Did you know...
There are 39 different types of lavender that range in shape and colour? The purple English variety (shown above) is the most common and is considered the sweetest for flavour.    

photo credit: Echter Lavendel (Lavandula angustifolia) via photopin (license)

Thursday, 5 May 2016

Buzz off bush turkey bastards

Hello - I'm a bastard buzzard

At first I thought they were cool. "Hey check out these gigantic birds in our backyard!" I'd never seen bush turkeys (or brush turkeys, as they are actually called), in gardens before - even though I grew up in Sydney.

A few years on and the novelty factor has completely worn off. Bush turkeys are bastards.

Ok sure, they're protected native birds of Australia, but I couldn't care less at the moment because they are PESTS. Just like possums. If they stayed in the bush I would probably still think they were cool, but they don't. They're bloody annoying backyard intruders who scratch up your garden and trash your plants.

The reason we're seeing so many more of them now is because you're not allowed to kill them or their eggs anymore (aborigines used to eat them - can totally understand why). There are also less foxes around (which used to hunt them), and lots of gardens are now shrub and mulch heavy which is just what they love.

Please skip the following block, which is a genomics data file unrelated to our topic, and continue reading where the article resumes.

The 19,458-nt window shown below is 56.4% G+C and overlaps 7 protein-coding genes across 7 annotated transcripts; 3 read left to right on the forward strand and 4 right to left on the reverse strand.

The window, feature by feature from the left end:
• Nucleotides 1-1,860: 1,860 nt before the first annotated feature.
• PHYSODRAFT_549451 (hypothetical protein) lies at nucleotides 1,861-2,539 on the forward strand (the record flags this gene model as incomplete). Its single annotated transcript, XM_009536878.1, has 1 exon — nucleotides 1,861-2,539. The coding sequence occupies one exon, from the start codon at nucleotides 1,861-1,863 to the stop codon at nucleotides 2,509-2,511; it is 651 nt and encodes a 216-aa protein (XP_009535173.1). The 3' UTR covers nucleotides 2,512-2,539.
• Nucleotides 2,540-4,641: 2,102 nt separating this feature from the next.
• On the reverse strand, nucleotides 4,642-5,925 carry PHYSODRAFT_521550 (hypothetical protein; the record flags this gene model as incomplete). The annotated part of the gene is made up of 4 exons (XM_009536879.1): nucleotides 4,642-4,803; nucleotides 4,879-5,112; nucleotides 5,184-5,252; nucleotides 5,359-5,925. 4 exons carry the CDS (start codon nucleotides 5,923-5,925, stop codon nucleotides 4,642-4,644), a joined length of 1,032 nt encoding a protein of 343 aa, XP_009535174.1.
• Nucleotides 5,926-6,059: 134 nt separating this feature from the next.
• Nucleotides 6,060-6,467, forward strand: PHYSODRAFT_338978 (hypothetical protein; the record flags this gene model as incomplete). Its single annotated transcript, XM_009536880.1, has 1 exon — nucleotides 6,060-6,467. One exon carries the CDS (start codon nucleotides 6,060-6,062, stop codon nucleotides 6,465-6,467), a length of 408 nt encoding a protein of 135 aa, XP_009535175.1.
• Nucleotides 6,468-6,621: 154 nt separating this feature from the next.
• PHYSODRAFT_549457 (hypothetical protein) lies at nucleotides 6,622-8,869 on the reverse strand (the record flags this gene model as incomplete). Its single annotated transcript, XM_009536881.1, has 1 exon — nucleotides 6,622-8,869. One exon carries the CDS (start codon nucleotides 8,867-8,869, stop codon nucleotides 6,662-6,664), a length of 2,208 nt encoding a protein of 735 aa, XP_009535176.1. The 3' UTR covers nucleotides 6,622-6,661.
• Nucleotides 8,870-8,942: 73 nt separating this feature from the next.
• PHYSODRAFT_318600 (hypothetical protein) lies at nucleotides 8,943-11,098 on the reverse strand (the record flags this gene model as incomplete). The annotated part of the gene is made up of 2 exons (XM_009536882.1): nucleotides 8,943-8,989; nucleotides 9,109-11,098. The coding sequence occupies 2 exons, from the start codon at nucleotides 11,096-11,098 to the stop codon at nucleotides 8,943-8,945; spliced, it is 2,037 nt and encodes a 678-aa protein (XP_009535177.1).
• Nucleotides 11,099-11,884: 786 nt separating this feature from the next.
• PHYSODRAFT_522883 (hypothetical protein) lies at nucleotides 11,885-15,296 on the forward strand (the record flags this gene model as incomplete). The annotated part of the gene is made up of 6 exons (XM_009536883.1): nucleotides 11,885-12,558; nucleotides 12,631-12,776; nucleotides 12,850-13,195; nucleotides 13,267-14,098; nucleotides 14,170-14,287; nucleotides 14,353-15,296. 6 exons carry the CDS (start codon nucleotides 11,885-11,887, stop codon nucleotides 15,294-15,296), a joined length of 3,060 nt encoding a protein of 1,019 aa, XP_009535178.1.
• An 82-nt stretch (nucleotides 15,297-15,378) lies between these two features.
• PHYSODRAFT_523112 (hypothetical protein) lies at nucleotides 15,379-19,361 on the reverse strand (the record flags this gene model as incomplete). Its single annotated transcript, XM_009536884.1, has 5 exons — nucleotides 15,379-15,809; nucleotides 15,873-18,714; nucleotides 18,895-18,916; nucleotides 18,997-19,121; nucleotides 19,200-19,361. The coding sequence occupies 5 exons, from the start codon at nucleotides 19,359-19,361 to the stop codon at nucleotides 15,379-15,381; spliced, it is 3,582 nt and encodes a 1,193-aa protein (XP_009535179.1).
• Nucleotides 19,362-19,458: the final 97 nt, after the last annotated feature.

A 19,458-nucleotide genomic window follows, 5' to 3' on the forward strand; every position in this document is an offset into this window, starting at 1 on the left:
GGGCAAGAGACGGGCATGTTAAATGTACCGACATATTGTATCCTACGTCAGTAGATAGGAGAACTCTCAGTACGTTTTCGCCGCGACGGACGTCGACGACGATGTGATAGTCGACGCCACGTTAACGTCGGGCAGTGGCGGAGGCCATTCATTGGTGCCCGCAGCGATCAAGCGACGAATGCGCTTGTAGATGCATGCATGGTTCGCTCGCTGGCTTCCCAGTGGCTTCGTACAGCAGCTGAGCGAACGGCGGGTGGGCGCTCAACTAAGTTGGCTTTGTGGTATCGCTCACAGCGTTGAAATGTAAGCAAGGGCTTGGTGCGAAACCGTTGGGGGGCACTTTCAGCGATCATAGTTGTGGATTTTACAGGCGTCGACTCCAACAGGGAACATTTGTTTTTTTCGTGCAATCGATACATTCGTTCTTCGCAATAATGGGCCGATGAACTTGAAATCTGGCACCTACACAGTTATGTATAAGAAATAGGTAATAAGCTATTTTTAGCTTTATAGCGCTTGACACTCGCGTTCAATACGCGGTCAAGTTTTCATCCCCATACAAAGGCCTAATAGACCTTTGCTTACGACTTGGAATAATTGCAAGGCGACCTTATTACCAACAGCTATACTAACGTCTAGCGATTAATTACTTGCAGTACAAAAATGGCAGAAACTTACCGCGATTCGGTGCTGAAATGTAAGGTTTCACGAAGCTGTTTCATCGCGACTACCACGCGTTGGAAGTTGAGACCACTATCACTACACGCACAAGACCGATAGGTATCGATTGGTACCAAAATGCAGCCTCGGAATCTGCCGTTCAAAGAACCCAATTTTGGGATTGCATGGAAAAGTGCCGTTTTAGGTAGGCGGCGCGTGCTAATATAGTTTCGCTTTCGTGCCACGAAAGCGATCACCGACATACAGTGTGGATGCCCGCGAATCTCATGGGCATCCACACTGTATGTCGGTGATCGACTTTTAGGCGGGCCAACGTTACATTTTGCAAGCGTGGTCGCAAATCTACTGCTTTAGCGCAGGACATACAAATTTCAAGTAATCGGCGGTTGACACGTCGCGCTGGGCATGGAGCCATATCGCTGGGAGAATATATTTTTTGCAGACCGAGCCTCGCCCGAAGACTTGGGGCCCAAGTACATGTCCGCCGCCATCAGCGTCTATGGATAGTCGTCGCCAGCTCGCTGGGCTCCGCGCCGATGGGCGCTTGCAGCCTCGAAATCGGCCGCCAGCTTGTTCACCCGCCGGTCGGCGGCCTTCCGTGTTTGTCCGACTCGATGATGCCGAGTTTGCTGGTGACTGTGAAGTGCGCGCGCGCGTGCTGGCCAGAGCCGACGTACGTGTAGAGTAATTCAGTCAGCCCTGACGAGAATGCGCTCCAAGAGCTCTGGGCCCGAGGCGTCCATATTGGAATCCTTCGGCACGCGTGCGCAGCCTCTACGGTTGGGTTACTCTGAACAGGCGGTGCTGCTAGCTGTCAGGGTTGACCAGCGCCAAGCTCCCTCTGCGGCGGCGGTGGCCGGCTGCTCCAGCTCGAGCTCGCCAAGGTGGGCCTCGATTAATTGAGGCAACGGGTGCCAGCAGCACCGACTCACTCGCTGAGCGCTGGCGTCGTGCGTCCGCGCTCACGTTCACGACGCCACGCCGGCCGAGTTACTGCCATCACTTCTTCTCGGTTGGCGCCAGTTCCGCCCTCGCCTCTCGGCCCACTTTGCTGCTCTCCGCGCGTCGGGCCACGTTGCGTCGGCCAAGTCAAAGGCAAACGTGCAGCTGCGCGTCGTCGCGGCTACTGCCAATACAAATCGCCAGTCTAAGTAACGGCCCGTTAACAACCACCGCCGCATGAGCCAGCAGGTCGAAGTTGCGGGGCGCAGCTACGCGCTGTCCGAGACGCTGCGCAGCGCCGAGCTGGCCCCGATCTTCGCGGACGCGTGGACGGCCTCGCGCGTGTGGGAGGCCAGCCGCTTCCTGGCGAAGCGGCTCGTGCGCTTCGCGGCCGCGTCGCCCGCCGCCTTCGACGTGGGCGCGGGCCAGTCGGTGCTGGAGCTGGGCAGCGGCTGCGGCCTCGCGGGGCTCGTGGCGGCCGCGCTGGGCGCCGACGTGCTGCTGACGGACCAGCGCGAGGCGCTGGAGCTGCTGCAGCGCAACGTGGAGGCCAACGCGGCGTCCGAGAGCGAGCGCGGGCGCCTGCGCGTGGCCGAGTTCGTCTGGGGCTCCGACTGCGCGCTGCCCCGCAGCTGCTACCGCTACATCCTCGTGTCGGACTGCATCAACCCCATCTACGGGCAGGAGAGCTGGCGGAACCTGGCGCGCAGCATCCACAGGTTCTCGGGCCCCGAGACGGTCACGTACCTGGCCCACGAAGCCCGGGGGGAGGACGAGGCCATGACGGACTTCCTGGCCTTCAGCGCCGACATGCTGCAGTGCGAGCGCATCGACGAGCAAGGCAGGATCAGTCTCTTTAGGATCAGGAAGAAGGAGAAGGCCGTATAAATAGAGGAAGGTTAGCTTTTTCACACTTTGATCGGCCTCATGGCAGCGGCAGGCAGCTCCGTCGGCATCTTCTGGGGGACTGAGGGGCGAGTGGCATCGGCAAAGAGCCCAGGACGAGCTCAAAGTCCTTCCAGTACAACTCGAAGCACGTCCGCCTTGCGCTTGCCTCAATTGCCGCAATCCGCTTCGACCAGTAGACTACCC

At the moment we have four of the buggers lurking around our place - the Turkey Gang I call them. They're ugly and so destructive. I've tried getting our cat to scare them but he couldn't care less, so have resorted to spraying them with the hose. Even the kids get in on the act and try and scare them off too by shouting at them.

I know this might seem mean considering they were here before us settlers, but we live near the Manly Dam so there is plenty of native area around for them to find food and create their mounds - the piles of earth the males create to impress lady turkeys. If they're lucky, the female will choose their mound to lay her egg in, but only after a quick sexual favour has been granted. The egg is not theirs either but the next one will be, when she's moved on to some other turkey's mound. Nice.

Anyway, my efforts to get rid of the Turkey Gang aren't working. It's a downright invasion. So I've researched a few tips for frustrated gardeners like myself. Knock yourselves out fellow turkey haters... 

How to save your garden from bush turkey bastards
* Make the ground hard for them to rake - so place stones, sticks or heavy mulch around plants or chicken wire under the mulch.
* Use netting over plants you particularly love.